School Wellness Policy
0580 School Wellness Policy
A mission of Bancroft-Rosalie Community Schools (“District”) is to provide curriculum, instruction, and experiences in a health-promoting school environment to instill habits of lifelong learning and health. Therefore, the Board adopts the following School Wellness Policy.
Committee Role and Membership
The District will convene a representative District Wellness Committee (“DWC”) or work within an existing school health committee that meets at least once per year to establish goals for and oversee school health and safety policies and programs, including development, implementation and periodic review and update of this District wellness policy.
The DWC membership will represent all school levels and include (to the extent possible), but not be limited to: parents and caregivers; students; representatives of the school nutrition program; physical education teachers; health education teachers; school health professionals or staff; mental health and social services staff; school administrators; school board members; and the general public. When possible, membership will also include Supplemental Nutrition Assistance Program Education coordinators. To the extent possible, the DWC will include representatives from each school building and reflect the diversity of the community.
The Superintendent or designee(s) will convene the DWC and facilitate development of and updates to the wellness policy, and will ensure each school’s compliance with the policy.
Each school will designate a school wellness policy coordinator, who will ensure compliance with the policy.
The District will develop and maintain a plan for implementation to manage and coordinate the execution of this wellness policy. The plan delineates roles, responsibilities, actions and timelines specific to each school; and includes information about who will be responsible to make what change, by how much, where and when; as well as specific goals and objectives for nutrition standards for all foods and beverages available on the school campus, food and beverage marketing, nutrition promotion and education, physical activity, physical education and other school-based activities that promote student wellness. It is recommended that the school use the Healthy Schools Program online tools to complete a school-level assessment based on the Centers for Disease Control and Prevention’s School Health Index, create an action plan that fosters implementation and generate an annual progress report.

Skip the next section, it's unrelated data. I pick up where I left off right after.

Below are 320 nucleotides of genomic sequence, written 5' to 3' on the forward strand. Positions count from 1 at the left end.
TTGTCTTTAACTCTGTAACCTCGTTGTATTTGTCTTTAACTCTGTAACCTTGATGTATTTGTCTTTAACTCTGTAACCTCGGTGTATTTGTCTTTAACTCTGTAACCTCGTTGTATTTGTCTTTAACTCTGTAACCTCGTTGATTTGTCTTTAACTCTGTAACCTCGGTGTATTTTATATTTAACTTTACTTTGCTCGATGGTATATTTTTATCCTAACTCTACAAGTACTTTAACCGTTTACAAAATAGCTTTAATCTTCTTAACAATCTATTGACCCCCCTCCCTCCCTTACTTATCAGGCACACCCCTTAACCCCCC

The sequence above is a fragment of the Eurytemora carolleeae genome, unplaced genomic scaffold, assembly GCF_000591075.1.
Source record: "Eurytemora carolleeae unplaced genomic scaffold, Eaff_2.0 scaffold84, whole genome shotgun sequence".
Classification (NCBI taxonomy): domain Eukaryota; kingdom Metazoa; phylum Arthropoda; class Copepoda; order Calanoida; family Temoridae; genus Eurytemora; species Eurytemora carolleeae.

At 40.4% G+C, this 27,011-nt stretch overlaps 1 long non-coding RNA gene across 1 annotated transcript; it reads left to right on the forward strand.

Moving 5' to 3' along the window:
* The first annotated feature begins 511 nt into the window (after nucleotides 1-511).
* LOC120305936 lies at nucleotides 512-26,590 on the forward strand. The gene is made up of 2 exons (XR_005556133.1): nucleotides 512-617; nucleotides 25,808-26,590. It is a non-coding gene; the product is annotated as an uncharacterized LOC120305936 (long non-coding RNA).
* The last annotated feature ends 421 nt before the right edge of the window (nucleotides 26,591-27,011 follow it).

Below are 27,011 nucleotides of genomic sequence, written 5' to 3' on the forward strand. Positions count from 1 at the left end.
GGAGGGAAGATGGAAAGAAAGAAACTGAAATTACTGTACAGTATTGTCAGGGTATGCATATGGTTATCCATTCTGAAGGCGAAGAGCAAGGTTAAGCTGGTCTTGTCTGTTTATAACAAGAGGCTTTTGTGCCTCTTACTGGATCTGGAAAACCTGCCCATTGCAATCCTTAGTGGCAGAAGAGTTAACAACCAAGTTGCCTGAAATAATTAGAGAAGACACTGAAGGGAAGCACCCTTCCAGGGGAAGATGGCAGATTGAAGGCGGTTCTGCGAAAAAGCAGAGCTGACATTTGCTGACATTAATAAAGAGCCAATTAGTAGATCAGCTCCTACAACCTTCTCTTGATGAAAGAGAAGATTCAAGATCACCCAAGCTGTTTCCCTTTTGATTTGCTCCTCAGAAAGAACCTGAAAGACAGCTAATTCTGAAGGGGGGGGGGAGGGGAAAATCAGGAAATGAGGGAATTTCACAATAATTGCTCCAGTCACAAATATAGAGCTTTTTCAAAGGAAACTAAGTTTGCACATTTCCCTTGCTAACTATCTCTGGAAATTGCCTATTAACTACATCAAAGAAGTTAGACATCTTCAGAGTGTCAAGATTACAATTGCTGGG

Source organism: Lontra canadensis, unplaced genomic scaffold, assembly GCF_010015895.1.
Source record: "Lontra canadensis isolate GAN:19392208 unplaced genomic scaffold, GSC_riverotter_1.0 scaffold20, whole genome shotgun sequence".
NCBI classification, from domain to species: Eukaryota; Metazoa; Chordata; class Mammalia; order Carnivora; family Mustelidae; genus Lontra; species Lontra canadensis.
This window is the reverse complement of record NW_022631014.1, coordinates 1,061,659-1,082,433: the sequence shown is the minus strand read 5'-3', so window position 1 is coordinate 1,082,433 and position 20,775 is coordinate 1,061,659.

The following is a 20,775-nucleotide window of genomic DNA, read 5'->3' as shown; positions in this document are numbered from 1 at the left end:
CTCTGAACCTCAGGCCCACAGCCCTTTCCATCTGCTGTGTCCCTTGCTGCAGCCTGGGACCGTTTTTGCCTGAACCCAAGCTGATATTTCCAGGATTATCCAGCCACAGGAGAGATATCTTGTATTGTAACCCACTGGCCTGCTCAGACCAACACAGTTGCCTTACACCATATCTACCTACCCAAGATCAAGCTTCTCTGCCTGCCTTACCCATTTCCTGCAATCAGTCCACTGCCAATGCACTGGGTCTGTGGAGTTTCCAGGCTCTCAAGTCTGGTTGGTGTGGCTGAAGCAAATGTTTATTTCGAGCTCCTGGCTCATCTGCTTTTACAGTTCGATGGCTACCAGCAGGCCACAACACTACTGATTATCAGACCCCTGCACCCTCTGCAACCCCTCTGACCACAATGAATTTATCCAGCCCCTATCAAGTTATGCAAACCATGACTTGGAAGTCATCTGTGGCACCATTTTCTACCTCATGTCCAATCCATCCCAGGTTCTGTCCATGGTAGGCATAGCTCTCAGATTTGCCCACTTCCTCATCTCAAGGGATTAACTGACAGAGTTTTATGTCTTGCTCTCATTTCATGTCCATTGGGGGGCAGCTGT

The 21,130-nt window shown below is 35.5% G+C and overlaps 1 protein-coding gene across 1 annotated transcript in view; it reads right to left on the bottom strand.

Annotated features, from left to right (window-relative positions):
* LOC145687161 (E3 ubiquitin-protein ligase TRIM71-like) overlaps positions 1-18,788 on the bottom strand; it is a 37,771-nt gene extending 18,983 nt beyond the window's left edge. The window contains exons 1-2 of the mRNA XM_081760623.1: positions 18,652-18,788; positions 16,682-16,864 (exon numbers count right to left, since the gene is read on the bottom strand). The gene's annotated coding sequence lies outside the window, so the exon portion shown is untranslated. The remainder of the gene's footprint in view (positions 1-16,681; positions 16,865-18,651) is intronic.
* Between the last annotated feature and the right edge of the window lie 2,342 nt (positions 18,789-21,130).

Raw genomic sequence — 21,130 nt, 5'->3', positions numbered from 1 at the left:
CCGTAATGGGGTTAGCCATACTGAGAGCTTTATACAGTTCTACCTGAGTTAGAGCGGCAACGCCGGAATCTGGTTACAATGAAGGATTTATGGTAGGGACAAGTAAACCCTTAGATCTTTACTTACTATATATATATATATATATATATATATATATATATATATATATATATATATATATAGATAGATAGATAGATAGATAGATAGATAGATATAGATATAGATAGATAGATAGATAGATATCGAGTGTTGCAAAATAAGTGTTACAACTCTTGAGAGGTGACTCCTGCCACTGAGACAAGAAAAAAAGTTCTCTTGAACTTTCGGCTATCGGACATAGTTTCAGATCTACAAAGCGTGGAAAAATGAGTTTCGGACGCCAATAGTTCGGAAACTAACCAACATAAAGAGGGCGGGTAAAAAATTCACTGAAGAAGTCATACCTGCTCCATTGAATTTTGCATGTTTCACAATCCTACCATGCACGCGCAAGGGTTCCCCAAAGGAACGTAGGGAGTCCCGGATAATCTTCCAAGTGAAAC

This wellness policy and the progress reports can be found at the District’s website.
The District will retain records to document compliance with the requirements of the wellness policy at the Superintendent’s office and/or on the District’s computer network. Documentation maintained in this location will include but will not be limited to:
- The written wellness policy;
- Documentation demonstrating that the policy has been made available to the public;
- Documentation of efforts to review and update the Local Schools Wellness Policy; including an indication of who is involved in the update and methods the district uses to make stakeholders aware of their ability to participate on the DWC;
- Documentation to demonstrate compliance with the annual public notification requirements;
- The most recent assessment on the implementation of the local school wellness policy;
- Documentation demonstrating the most recent assessment on the implementation of the Local School Wellness Policy has been made available to the public.
Annual Notification of Policy
The District will actively inform families and the public each year of basic information about this policy, including its content, any updates to the policy and implementation status. This will include a summary of the District’s events or activities related to wellness policy implementation. Annually, the District will also publicize the name and contact information of the District officials leading and coordinating the committee, as well as information on how the public can get involved with the school wellness committee.
Triennial Progress Assessments
At least once every three years, the District will evaluate compliance with the wellness policy to assess the implementation of the policy and include:
- The extent to which the District’s schools are in compliance with the wellness policy;
- The extent to which the District’s wellness policy compares to model wellness policy; and